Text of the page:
Yesterday, Church & Dwight (NYSE: CHD) -- the consumer products specialist behind brands such as Arm & Hammer and Trojan -- added another slap in the face for consumer staple investors. Though earnings topped analyst estimates, investors shaved nearly 5% off the stock's price in freak-out similar to the post-earnings reactions for Procter & Gamble (NYSE: PG) and Colgate-Palmolive (NYSE: CL).

So why couldn't the better-than-expected earnings prevent the sell-off? I'm going to guess it had a lot to do with the reaction to trade spending. In the earnings reports from other consumer staple companies -- whether we're talking Colgate, P&G, or Clorox (NYSE: CLX) -- the talk about marketing spending was focused on the respective companies' support of new product launches. Church & Dwight spent more time lamenting the need for increased trade spending.

If you're not familiar with trade spending, it refers to spending used to get retailers such as Wal-Mart (NYSE: WMT) or Safeway (NYSE: SWY) to give better placement to one of your products, or perhaps pimp it through an in-store promotion. This spending can be a good thing if you're trying to get a new product in front of consumers, but it can sound troublesome when you're upping trade spending just to help current products keep up with competition. And it was the latter situation that Church & Dwight seemed to find itself in.

In the earnings press release, the company's CEO said, "Our second quarter gross margin and organic sales were negatively affected by increased trade spending in response to aggressive competitive pricing actions." For investors, that's about as exciting as a few tablespoons of salt in their coffee.

Of course it's not just Church & Dwight doing this. With skittish consumers now in the majority, a trade spending arms race shouldn't be all that surprising, and we may see more of the same across the sector until consumers start breathing easier again.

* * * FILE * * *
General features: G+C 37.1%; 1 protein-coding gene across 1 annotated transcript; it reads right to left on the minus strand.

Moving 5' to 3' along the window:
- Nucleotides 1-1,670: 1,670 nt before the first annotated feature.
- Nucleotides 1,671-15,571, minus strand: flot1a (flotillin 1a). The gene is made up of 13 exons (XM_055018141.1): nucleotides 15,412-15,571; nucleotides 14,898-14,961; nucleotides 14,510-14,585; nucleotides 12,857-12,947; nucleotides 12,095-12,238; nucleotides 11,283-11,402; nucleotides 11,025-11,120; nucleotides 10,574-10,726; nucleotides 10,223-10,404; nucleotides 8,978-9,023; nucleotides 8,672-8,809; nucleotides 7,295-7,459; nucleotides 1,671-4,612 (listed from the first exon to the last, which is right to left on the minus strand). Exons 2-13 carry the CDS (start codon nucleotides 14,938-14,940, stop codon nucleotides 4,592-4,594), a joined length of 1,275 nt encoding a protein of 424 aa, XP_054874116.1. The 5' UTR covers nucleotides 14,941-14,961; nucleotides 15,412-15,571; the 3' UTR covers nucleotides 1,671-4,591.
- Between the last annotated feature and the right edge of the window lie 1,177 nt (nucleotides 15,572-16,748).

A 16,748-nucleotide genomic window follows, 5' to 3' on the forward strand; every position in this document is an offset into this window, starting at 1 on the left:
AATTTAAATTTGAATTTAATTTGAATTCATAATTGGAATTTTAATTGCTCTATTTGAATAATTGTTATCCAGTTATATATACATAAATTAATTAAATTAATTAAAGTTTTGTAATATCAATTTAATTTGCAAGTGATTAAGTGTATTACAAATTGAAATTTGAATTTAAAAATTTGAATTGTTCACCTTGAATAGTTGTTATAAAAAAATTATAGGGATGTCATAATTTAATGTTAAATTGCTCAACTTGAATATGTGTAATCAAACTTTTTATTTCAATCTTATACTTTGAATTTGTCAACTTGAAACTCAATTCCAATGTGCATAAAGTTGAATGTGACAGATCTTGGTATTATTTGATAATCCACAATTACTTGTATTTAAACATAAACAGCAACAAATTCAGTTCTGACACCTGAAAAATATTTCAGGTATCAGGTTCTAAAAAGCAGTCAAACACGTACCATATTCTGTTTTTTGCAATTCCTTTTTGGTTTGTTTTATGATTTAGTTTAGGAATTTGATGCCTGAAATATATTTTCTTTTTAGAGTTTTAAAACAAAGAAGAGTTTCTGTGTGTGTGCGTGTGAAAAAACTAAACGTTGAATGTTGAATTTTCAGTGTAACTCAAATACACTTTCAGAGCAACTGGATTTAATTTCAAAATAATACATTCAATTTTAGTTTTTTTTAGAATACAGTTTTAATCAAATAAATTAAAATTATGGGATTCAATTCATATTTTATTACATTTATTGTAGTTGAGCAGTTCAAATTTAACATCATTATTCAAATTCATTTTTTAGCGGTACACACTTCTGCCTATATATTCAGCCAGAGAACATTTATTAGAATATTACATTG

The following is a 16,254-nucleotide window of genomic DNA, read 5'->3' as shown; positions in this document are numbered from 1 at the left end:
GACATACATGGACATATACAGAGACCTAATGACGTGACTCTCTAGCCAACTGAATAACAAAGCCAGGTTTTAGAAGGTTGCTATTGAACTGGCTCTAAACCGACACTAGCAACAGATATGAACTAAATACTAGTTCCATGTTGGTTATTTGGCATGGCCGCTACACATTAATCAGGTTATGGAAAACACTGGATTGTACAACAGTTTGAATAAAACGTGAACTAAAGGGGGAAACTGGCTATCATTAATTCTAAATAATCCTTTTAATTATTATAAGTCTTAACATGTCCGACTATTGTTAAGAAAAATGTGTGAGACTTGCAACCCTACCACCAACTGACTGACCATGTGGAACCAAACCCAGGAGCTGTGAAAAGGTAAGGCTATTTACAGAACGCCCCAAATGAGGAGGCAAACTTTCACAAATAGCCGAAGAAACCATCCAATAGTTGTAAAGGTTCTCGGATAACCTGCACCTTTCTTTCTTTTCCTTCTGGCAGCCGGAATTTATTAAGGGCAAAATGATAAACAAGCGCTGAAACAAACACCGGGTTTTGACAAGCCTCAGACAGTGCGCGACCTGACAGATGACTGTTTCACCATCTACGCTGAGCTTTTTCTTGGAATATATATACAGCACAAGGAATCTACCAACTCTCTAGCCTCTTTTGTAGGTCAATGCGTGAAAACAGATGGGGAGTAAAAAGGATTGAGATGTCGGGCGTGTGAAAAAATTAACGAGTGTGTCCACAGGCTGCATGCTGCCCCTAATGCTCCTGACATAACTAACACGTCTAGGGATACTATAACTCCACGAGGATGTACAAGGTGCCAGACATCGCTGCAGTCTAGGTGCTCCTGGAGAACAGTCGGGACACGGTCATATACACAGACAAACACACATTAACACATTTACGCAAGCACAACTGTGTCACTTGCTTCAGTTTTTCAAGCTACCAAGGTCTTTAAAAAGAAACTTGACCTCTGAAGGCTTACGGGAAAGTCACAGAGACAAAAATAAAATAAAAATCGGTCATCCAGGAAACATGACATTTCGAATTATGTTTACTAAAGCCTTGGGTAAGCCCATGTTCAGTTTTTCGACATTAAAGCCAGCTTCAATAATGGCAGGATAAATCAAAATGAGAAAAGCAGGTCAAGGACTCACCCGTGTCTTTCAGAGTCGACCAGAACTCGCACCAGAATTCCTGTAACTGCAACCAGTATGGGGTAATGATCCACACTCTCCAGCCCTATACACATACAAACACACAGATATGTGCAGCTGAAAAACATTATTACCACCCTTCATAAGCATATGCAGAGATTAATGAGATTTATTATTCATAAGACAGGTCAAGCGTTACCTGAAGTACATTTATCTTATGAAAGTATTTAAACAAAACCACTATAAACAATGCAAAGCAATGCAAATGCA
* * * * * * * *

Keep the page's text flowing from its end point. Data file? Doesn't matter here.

This spending increase helped shave 70 basis points from Church & Dwight's adjusted gross margin, and that wins it a prime spot on the "Things Church & Dwight Investors Better Keep an Eye On" list. However, it hardly seems like enough of a reason to freak out yet. After all, there were still plenty of positives in the second quarter: 3.7% growth in organic sales, a higher operating margin, a 27% jump in earnings per share, and a boost to the dividend compared to last year.

After the sell-off, I see Church & Dwight shares as slightly undervalued. It's not enough to get value mavens really excited, but for a company as stable as Church & Dwight, it may be tough to ever find a really steep discount. And though the stock doesn't offer the same kind of current dividend yield as competitors P&G, Colgate, or Clorox, the company has used free cash flow to aggressively pay down debt and has maintained a very low payout ratio, potentially giving more room for future dividend growth.

Not impressed with the dividend at Church & Dwight? My fellow Fool Jordan DiPietro has identified another stock that he thinks could be the best dividend stock.